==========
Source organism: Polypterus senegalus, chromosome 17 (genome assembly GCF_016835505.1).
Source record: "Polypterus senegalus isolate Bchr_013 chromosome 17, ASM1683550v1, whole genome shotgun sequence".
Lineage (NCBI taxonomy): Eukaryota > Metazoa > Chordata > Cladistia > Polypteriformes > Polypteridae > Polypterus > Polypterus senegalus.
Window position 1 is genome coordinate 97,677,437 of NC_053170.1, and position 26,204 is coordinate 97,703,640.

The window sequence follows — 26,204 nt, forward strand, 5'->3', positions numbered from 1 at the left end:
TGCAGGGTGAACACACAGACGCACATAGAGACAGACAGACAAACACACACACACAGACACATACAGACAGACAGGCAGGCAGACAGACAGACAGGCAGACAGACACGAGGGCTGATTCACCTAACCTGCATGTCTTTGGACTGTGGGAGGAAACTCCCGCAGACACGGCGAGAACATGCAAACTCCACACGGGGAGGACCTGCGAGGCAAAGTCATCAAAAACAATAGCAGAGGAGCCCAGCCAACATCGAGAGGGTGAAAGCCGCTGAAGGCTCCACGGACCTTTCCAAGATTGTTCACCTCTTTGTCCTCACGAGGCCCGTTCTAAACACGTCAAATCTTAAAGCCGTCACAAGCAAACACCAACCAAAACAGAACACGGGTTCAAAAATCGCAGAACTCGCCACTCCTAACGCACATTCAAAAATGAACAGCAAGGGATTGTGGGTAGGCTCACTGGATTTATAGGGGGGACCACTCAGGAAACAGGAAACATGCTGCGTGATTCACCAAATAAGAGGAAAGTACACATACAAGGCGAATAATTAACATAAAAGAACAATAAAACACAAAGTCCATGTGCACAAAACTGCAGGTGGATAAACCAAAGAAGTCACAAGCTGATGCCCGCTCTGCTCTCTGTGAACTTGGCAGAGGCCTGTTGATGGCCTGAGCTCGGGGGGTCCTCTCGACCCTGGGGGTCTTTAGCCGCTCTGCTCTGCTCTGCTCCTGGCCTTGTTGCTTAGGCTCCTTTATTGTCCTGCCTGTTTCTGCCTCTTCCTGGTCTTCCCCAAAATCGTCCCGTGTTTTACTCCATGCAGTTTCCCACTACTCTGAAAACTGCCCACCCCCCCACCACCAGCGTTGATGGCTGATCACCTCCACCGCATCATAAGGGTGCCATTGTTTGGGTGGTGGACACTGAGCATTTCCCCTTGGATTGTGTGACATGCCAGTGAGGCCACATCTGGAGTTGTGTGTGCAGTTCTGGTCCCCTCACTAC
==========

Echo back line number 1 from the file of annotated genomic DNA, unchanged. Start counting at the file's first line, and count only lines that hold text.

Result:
Source organism: Polypterus senegalus, chromosome 17 (genome assembly GCF_016835505.1).